Author kristjan.jonsson
Recipients barry, eric.snow, kristjan.jonsson, ncoghlan, r.david.murray
Date 2013-08-14.20:08:25
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Message-id <1376510906.31.0.942802942615.issue18677@psf.upfronthosting.co.za>
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"locally visible" is, I think a very misleading term.  How is

with ignore_error, acquire_resource as r:
   doo_stuff_with_resource(r) #can be silently skipped

any more locally visible than
with acquire_resource_ignore_error as r:
    doo_stuff_with resource(r) # can be silently skipped.

? does the "nested with" syntax immediatelly tell you "hey, the body can be silently skipped"?

Requiring that some context manager patterns must be done with a special syntax is odd.  What is more, it prohibits us to abstract away context managers.  For instance, you can write a function like this

def execute_with_context(ctxt, fn, args):
    with ctxt:
        return fn(*args)

but if your context manager is of the kind mentioned, i.e. requiring the double syntax, you are screwed.

Basically, what I'm proposing (and what the patch provides) is that you can write this code:
@contextmanager
def nestedc(ca, cb):
    with ca as a, cb as b:
        yield a, b

and have it work for _all_ pair of ca, cb.  This then, allows context managers to be used like abstract entities, like other objects in the language.  It is _not_ about flow control, but about completeness.

A similar pattern for functions is already possible:
def nestedf(fa, fb):
    def helper(v):
        return fa(fb(v))
    return helper

And so, we could write:
execute_with_context(nestedc(ca, cb), nestedf(fa, fb), ('foo',))

Current python does not allow this for arbitrary pairs ca, cb.  My version does.  This is what I'm advocating.  That programmers are given the tool to combine context managers if they want.
 

As for "contextlib.nested()".
I'm not necessarily advocation its resuciation in the standardlib, but adding that to the patch here to demonstrate how it now _works_.

Here is a simpler version of contextlib.nested:

@contextmanager
def nested_empty():
    yield []

@contextmanager
def nested_append(prev, next):
    with prev as a, next as b:
        a.append(b)
        yield a

def nested(*managers):
    total = nested_empty()
    for mgr in managers:
        total = nested_append(total, mgr)
    return total

Pretty nice, no?

Now we come to the argument with nested(open(a), open(b)).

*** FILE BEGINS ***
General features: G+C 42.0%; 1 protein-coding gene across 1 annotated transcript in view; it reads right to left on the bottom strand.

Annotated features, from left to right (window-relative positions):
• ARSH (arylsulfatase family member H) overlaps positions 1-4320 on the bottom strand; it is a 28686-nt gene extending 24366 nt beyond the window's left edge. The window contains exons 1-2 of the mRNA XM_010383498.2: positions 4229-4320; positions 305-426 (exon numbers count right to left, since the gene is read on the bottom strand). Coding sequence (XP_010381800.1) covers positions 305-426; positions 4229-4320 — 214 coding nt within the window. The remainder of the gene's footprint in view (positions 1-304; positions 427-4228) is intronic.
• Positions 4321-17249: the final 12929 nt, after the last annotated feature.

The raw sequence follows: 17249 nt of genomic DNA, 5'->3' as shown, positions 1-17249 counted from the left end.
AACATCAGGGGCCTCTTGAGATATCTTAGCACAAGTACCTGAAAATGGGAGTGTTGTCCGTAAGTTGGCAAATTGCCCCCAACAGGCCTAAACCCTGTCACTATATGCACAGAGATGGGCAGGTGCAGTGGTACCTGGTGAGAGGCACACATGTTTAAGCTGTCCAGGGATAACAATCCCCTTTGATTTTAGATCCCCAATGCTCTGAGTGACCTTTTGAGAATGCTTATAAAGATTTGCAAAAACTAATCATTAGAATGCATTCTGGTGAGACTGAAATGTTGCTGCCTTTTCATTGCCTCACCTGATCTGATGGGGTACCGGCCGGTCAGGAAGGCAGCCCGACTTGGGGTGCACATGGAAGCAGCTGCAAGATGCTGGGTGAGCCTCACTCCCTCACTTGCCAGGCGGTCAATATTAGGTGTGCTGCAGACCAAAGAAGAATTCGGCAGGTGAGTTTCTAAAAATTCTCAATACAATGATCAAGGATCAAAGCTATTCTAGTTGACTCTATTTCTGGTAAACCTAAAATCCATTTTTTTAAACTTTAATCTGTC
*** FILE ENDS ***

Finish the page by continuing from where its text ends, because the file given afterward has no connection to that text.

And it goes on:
I see your point, but I think that the problem is not due to nested, but to open.  Deprecating nested, even as a programming pattern demonstration is throwing out the baby with the bathwater.

I´ve coined the term "hybrid context manager" (at least I think I have)to mean resources that are their own context managers.  They're hybrid because they are acquired explicitly, but can be released via a context manager.  The context manager is a bolt on, an afterthought.  Instead of adding __exit__() to files, and allowing
with open(fn) as f: pass
We should have encouraged the use of proper context managers:
with opened(fn) as f: pass
or 
with closing(f):  pass

Now, we unfortunately have files being context managers and widely see the pattern
with open(fn) as f, open(fn2) as f2:
    pass

But how is this bug here:
with nested(open(fn), open(fn2)) as f, f2: pass

any more devuiys than
f, f2 = open(fn), open(fn2)
with f, f2: pass
?

The problem is that files aren't "real" context managers but "hybrids" and this is what we should warn people about.  The fact that we do have those hybrids in our code base should not be cause to remove tools that are designed to work with "proper" context managers.

The decision to remove "nested" on these grounds sets the precedence that we cannot have any functions that operate on context managers.  In fact, what this is really is saying is this:

"context managers should only be used with the "with" statement and only instantiated in-line.
Anything else may introduce sublte bugs because some context managers are in fact not context managers, but the resource that they manage.
"

In my opinion, it would have been better to deprecate the use of files as context managers, and instead urge people to use proper context managers for the:  (the proposed) contextlib.opened and (the existing) contextlib.closing)

K
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Date User Action Args
2013-08-14 20:08:26kristjan.jonssonsetrecipients: + kristjan.jonsson, barry, ncoghlan, r.david.murray, eric.snow
2013-08-14 20:08:26kristjan.jonssonsetmessageid: <1376510906.31.0.942802942615.issue18677@psf.upfronthosting.co.za>
2013-08-14 20:08:26kristjan.jonssonlinkissue18677 messages
2013-08-14 20:08:25kristjan.jonssoncreate